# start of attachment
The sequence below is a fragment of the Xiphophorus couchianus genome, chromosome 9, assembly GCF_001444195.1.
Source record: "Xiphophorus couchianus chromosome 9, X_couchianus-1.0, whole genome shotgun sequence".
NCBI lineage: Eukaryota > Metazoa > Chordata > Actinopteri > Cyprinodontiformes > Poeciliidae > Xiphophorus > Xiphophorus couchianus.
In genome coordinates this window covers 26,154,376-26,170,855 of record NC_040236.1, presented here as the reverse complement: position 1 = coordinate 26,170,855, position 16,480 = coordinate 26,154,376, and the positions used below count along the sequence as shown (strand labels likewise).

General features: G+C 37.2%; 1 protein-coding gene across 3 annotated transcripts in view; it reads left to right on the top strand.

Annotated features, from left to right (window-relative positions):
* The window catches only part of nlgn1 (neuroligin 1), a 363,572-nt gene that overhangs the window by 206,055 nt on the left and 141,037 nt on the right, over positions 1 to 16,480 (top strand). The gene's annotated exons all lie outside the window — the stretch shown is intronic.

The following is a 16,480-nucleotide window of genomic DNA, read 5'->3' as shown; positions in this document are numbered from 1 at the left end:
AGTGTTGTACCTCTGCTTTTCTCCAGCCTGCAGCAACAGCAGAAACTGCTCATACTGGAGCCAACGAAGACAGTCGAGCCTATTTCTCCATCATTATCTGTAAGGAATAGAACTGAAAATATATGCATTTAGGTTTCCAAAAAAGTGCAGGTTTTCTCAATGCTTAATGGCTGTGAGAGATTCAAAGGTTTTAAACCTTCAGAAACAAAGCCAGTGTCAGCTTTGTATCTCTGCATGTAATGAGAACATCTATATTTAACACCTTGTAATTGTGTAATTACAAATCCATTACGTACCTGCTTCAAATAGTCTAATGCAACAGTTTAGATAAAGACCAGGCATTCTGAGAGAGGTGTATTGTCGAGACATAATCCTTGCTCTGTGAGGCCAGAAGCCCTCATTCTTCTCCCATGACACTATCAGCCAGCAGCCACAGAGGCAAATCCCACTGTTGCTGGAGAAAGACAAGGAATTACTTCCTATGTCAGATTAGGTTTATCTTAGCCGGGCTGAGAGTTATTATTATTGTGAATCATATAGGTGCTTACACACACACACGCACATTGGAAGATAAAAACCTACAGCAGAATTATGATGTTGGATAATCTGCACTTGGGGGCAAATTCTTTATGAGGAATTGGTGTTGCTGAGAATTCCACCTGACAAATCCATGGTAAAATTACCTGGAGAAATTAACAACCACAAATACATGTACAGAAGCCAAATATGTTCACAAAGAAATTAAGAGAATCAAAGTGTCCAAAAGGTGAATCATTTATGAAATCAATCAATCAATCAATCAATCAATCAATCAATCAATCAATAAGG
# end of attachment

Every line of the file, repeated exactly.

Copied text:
The sequence below is a fragment of the Xiphophorus couchianus genome, chromosome 9, assembly GCF_001444195.1.
Source record: "Xiphophorus couchianus chromosome 9, X_couchianus-1.0, whole genome shotgun sequence".
NCBI lineage: Eukaryota > Metazoa > Chordata > Actinopteri > Cyprinodontiformes > Poeciliidae > Xiphophorus > Xiphophorus couchianus.
In genome coordinates this window covers 26,154,376-26,170,855 of record NC_040236.1, presented here as the reverse complement: position 1 = coordinate 26,170,855, position 16,480 = coordinate 26,154,376, and the positions used below count along the sequence as shown (strand labels likewise).

General features: G+C 37.2%; 1 protein-coding gene across 3 annotated transcripts in view; it reads left to right on the top strand.

Annotated features, from left to right (window-relative positions):
* The window catches only part of nlgn1 (neuroligin 1), a 363,572-nt gene that overhangs the window by 206,055 nt on the left and 141,037 nt on the right, over positions 1 to 16,480 (top strand). The gene's annotated exons all lie outside the window — the stretch shown is intronic.

The following is a 16,480-nucleotide window of genomic DNA, read 5'->3' as shown; positions in this document are numbered from 1 at the left end:
AGTGTTGTACCTCTGCTTTTCTCCAGCCTGCAGCAACAGCAGAAACTGCTCATACTGGAGCCAACGAAGACAGTCGAGCCTATTTCTCCATCATTATCTGTAAGGAATAGAACTGAAAATATATGCATTTAGGTTTCCAAAAAAGTGCAGGTTTTCTCAATGCTTAATGGCTGTGAGAGATTCAAAGGTTTTAAACCTTCAGAAACAAAGCCAGTGTCAGCTTTGTATCTCTGCATGTAATGAGAACATCTATATTTAACACCTTGTAATTGTGTAATTACAAATCCATTACGTACCTGCTTCAAATAGTCTAATGCAACAGTTTAGATAAAGACCAGGCATTCTGAGAGAGGTGTATTGTCGAGACATAATCCTTGCTCTGTGAGGCCAGAAGCCCTCATTCTTCTCCCATGACACTATCAGCCAGCAGCCACAGAGGCAAATCCCACTGTTGCTGGAGAAAGACAAGGAATTACTTCCTATGTCAGATTAGGTTTATCTTAGCCGGGCTGAGAGTTATTATTATTGTGAATCATATAGGTGCTTACACACACACACGCACATTGGAAGATAAAAACCTACAGCAGAATTATGATGTTGGATAATCTGCACTTGGGGGCAAATTCTTTATGAGGAATTGGTGTTGCTGAGAATTCCACCTGACAAATCCATGGTAAAATTACCTGGAGAAATTAACAACCACAAATACATGTACAGAAGCCAAATATGTTCACAAAGAAATTAAGAGAATCAAAGTGTCCAAAAGGTGAATCATTTATGAAATCAATCAATCAATCAATCAATCAATCAATCAATCAATCAATAAGG